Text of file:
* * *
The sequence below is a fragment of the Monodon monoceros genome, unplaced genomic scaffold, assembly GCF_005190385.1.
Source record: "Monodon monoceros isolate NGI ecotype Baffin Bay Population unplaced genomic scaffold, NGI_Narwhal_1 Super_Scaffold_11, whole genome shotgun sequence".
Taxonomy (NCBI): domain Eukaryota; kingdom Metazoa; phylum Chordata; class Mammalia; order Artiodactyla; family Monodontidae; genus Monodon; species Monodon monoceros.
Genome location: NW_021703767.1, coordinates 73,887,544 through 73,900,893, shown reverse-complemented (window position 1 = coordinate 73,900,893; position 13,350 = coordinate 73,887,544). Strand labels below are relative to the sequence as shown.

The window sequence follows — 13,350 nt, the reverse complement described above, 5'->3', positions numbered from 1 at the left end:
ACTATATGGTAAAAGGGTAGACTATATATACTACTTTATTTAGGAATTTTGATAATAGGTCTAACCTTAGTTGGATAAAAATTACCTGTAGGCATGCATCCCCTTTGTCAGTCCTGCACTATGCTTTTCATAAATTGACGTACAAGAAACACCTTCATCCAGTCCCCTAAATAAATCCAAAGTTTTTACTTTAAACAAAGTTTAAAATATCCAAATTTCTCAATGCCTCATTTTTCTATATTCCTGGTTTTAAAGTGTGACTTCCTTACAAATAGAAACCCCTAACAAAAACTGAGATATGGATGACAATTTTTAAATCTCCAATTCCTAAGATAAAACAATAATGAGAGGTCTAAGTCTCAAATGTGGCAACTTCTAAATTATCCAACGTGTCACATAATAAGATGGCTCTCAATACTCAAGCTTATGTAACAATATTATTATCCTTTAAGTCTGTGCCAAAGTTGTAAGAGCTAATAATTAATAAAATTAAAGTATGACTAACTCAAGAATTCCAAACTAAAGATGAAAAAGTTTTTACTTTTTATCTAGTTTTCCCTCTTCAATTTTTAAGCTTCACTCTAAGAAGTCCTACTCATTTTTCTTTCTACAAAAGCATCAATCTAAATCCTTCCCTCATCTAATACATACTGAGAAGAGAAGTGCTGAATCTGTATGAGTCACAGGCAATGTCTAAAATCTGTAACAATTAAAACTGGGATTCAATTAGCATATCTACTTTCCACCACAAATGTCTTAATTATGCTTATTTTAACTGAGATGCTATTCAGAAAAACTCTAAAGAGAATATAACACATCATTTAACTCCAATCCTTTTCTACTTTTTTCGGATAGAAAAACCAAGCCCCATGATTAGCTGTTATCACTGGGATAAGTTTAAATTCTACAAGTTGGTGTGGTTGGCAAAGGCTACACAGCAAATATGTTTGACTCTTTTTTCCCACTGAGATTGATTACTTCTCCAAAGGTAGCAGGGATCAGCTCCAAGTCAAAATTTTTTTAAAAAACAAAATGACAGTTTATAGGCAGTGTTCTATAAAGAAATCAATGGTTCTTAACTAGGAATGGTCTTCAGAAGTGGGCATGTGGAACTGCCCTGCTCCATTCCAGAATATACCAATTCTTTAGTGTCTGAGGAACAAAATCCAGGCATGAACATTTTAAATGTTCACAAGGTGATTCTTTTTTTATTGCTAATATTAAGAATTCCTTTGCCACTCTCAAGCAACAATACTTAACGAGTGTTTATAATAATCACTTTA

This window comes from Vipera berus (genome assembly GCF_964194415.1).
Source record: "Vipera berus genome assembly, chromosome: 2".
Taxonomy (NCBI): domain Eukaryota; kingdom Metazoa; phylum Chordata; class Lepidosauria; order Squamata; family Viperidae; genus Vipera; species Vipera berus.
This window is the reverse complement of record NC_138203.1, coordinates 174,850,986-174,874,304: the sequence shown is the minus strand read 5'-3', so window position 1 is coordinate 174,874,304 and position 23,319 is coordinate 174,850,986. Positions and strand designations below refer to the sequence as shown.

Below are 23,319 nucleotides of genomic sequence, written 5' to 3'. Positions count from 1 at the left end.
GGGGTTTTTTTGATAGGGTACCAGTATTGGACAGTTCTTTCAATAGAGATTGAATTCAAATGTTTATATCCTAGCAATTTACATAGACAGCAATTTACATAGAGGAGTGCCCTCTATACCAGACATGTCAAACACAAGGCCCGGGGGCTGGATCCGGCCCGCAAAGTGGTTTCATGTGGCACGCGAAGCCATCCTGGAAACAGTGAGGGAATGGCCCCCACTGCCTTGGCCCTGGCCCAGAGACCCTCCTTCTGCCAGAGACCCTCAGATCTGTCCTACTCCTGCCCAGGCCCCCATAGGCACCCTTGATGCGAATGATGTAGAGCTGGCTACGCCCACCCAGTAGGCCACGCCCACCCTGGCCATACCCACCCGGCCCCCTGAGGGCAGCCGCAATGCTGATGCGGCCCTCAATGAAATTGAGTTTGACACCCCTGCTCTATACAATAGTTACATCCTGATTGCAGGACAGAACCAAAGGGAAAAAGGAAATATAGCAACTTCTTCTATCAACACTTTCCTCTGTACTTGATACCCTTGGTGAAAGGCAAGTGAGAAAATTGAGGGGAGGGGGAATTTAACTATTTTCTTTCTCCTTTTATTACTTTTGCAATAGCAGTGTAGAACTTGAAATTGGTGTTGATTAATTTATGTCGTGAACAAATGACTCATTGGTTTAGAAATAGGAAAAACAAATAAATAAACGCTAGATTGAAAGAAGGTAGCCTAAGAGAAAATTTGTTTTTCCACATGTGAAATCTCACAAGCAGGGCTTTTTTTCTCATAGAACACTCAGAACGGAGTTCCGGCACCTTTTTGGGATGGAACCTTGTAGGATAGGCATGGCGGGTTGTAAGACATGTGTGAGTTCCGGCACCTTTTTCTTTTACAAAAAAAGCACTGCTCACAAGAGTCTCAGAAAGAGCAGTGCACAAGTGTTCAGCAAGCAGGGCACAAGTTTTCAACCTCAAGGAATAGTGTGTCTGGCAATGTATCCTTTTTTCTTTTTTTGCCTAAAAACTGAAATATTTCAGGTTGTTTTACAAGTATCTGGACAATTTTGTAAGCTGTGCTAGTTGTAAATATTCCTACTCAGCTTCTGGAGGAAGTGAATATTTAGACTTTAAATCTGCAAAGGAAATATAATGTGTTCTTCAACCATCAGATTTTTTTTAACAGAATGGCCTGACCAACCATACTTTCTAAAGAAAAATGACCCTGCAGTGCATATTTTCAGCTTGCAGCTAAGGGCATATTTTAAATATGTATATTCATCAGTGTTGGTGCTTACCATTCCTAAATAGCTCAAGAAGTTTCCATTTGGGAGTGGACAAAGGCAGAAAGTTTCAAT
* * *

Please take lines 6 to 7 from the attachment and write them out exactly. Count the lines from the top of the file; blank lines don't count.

ACTATATGGTAAAAGGGTAGACTATATATACTACTTTATTTAGGAATTTTGATAATAGGTCTAACCTTAGTTGGATAAAAATTACCTGTAGGCATGCATCCCCTTTGTCAGTCCTGCACTATGCTTTTCATAAATTGACGTACAAGAAACACCTTCATCCAGTCCCCTAAATAAATCCAAAGTTTTTACTTTAAACAAAGTTTAAAATATCCAAATTTCTCAATGCCTCATTTTTCTATATTCCTGGTTTTAAAGTGTGACTTCCTTACAAATAGAAACCCCTAACAAAAACTGAGATATGGATGACAATTTTTAAATCTCCAATTCCTAAGATAAAACAATAATGAGAGGTCTAAGTCTCAAATGTGGCAACTTCTAAATTATCCAACGTGTCACATAATAAGATGGCTCTCAATACTCAAGCTTATGTAACAATATTATTATCCTTTAAGTCTGTGCCAAAGTTGTAAGAGCTAATAATTAATAAAATTAAAGTATGACTAACTCAAGAATTCCAAACTAAAGATGAAAAAGTTTTTACTTTTTATCTAGTTTTCCCTCTTCAATTTTTAAGCTTCACTCTAAGAAGTCCTACTCATTTTTCTTTCTACAAAAGCATCAATCTAAATCCTTCCCTCATCTAATACATACTGAGAAGAGAAGTGCTGAATCTGTATGAGTCACAGGCAATGTCTAAAATCTGTAACAATTAAAACTGGGATTCAATTAGCATATCTACTTTCCACCACAAATGTCTTAATTATGCTTATTTTAACTGAGATGCTATTCAGAAAAACTCTAAAGAGAATATAACACATCATTTAACTCCAATCCTTTTCTACTTTTTTCGGATAGAAAAACCAAGCCCCATGATTAGCTGTTATCACTGGGATAAGTTTAAATTCTACAAGTTGGTGTGGTTGGCAAAGGCTACACAGCAAATATGTTTGACTCTTTTTTCCCACTGAGATTGATTACTTCTCCAAAGGTAGCAGGGATCAGCTCCAAGTCAAAATTTTTTTAAAAAACAAAATGACAGTTTATAGGCAGTGTTCTATAAAGAAATCAATGGTTCTTAACTAGGAATGGTCTTCAGAAGTGGGCATGTGGAACTGCCCTGCTCCATTCCAGAATATACCAATTCTTTAGTGTCTGAGGAACAAAATCCAGGCATGAACATTTTAAATGTTCACAAGGTGATTCTTTTTTTATTGCTAATATTAAGAATTCCTTTGCCACTCTCAAGCAACAATACTTAACGAGTGTTTATAATAATCACTTTA

This window comes from Vipera berus (genome assembly GCF_964194415.1).